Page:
Meet Program Directors at Virtual Open Houses

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Can’t make it to campus but want to talk with top faculty about Graduate School programs?  Six virtual open houses in November 2015 provide online opportunities to do just that.

Meet directors of the Biomedical Science, Environmental Biology, MBA, Management of Information Technology and Information Technology masters programs and the GIS and Cybersecurity certificate programs. Ask questions and get answers straight from the source. Go to the Visit Us page to register for your choice of sessions.

Grad Student’s Internship Leads to Bioinformatics Job

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Danny Watson

Danny Watson

Daniel Watson, who proudly hails from “the tropical paradise of Barbados in the Caribbean,” discovered the Graduate School by way of his cousin, a past international undergraduate student who “highly recommended me to apply because of her very positive experience.”

While working toward his master’s degree in Computer Science, Danny was selected for appointment to the Student Research Participation Program at the U.S. Army Medical Research and Materiel Command (USAMRMC) at Fort Detrick. The CPT (Curricular Practical Training) internship working with the bioinformatics team will lead to a position after he graduates in December 2015 as a bioinformatics analyst, a role in which he will continue develop new technologies for the analysis and interactive visualization of biomedical and genomic data.

Danny gives much credit for this career-launching opportunity to Dr. Xinlian Liu—his “primary mentor” and instructor in operating system design and algorithms —as well as Hood’s relationship with Fort Detrick’s Advanced Biomedical Computing Center. Professors George Dimitoglou and Ahmed Salem are among other “major influences” at the Graduate School.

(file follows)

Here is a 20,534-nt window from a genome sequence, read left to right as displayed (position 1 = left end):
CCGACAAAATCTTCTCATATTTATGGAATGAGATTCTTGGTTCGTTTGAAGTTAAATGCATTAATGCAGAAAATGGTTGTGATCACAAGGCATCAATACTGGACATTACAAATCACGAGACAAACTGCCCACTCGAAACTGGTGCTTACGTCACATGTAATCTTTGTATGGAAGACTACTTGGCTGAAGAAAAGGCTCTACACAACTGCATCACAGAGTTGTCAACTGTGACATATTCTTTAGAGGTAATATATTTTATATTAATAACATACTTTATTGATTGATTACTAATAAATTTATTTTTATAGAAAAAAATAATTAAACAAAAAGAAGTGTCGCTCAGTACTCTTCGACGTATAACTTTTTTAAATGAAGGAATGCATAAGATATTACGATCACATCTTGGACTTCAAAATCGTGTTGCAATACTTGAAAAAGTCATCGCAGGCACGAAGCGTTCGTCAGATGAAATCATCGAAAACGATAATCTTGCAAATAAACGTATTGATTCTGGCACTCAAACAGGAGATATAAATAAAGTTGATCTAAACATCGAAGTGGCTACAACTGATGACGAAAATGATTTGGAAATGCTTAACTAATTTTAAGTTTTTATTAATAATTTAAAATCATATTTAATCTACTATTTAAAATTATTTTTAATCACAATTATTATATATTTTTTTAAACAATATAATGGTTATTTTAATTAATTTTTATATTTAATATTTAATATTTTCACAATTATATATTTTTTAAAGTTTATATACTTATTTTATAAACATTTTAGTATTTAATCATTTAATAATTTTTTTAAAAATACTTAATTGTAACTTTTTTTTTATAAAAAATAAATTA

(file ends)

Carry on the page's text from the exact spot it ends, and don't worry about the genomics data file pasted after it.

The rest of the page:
Danny was delighted to “give back to the Hood College community” through a workship at Hood’s Center for Academic Achievement and Retention.

Obama’s SOTU: Careers for Tomorrow

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Obama“T]he best scientists in the world are all telling us that our activities are changing the climate, and if we don’t act forcefully, we’ll continue to see rising oceans, longer, hotter heat waves, dangerous droughts and floods, and massive disruptions that can trigger greater migration and conflict and hunger around the globe. The Pentagon says that climate change poses immediate risks to our national security. We should act like it.”

These words from President Barack Obama’s January 2015 State of the Union Address point up the societal value and career potential of Master’s and certificate programs like Environmental Biology and Cybersecurity. Both programs are offered at the Hood Graduate School. Check them out!

Reception for All New Students: August 20

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All students who are new to the Hood Graduate School for the Fall 2014 semester are invited to an orientation on Wednesday, August 20, 5:30-7:30 p.m. The informal welcome reception, to be held at Whitaker Campus Center, will provide an opportunity to meet faculty, staff and fellow students.

The agenda includes a campus tour, introduction to the bookstore and Apple computer lab, a welcome from Graduate School Dean Dr. Maria Green Cowles, and dinner with the program directors. Get the complete agenda and then RSVP here 

Grad Students and Faculty on Arabic-Language News

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AlhurraSeveral Cybersecurity and Information Technology graduate students and faculty appeared in a recent news show on the Alhurra TV station. The students, all from Saudi Arabia, are studying in the US with full scholarships administered through the Saudi Arabian Cultural Mission.

Alhurra is a United States-based, Arabic-language satellite TV channel that broadcasts news and current affairs programming to audiences in the Middle East and North Africa. Its mission is “to provide objective, accurate, and relevant news and information to the people of the Middle East about the region, the world, and the United States. Alhurra supports democratic values by expanding the spectrum of ideas, opinions, and perspectives available in the region’s media.”

The Hood segment appeared on the Al Youm show. Al Youm (Arabic for Today), is a live three-hour daily news magazine that originates simultaneously from five countries in three continents including Dubai, Beirut, Cairo, Jerusalem and Alhurra’s headquarters in Springfield, Va.